Friday, October 13, 2006

Enemy of the People?

Over the past week or so, circumstances have lead me to reflect on the challenges faced by activists and change agents. A play that I first studied as a high school stucent, Norwegian Dramatist, Henrik Ibsen's “Enemy of the People” came to mind. AU students, among the most politically active in the US often discuss such challenges and grapple with them.

“Here is a brief synopsis of Ibsen’s play from the website .
The town in which the play is set has built a huge bathing complex that is crucial to the town's economy. Dr. Stockmann has just discovered that the baths' drainage system is seriously contaminated. He alerts several members of the community, including Hovstad and Aslaksen, and receives generous support and thanks for making his discovery in time to save the town. The next morning, however, his brother, who is also the town's mayor, tells him that he must retract his statements, for the necessary repairs would be too expensive; additionally, the mayor is not convinced by Dr. Stockmann's findings. The brothers have a fierce argument, but Dr. Stockmann hopes that at least Hovstad's newspaper will support him. However, the mayor convinces Hovstad and Aslaksen to oppose Dr. Stockmann.

The doctor holds a town meeting to give a lecture on the baths, but Aslaksen and the mayor try to keep him from speaking. Dr. Stockmann then begins a long tirade in which he condemns the foundations of the town and the tyranny of the majority. The audience finds his speech incredibly offensive, and the next morning the doctor's home is vandalized. He and his daughter are fired. The mayor insinuates that the doctor's actions were merely a scheme to inherit more of Morten Kiil's money, and Kiil himself soon arrives to suggest just such a plan to Dr. Stockmann. However, the doctor refuses all such suggestions and decides to defy authority and remain in town. His family is supportive, and he says that the strongest man is the man who stands alone.”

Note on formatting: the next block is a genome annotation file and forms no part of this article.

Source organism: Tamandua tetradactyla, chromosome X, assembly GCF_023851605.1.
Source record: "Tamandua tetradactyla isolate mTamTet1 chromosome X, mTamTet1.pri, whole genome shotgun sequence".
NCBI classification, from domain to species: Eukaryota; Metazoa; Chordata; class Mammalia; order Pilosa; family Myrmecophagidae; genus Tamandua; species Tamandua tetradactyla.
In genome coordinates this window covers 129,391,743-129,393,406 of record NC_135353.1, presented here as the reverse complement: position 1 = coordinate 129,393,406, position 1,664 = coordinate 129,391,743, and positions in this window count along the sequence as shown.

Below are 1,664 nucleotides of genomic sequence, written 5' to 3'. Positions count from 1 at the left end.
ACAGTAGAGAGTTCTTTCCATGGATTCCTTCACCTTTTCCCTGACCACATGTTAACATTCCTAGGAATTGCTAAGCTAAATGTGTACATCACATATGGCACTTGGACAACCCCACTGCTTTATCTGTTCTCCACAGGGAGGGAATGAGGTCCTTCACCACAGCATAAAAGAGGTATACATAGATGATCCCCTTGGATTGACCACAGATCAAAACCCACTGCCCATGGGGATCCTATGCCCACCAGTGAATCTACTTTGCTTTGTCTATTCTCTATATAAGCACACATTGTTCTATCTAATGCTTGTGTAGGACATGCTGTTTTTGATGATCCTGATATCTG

It is easy to identify with the character of Stockmann, which I did when I read and reread the play as a young man. But Stockmann, while sticking to his principles, has failed the people of the town. The contaminated bath waters will continue to sicken visitors and townspeople. He is simply a voice crying in the wilderness, to little effect. The challenge for the activist and change agent is not only the somewhat sterile and hollow satisfaction of “being right” which is where Stockman finds himself at the end of the play. The activist and change agent must also be effective. How could Stockman be true to his beliefs, but at the same time achieve his goal: protecting those who use the baths from disease.? Having failed, perhaps the label, ‘enemy of the people’ with which the townspeople brand him, may be appropriate, after all.

Those who seek to be change agents, in politics or non political institutions need to ponder Ibsen’s message in “Enemy of the People,” Could the message be more subtle than it might appear on first reading?


Blogger PTJ said...

Interesting post. I replied to it on my blog.

2:25 PM  

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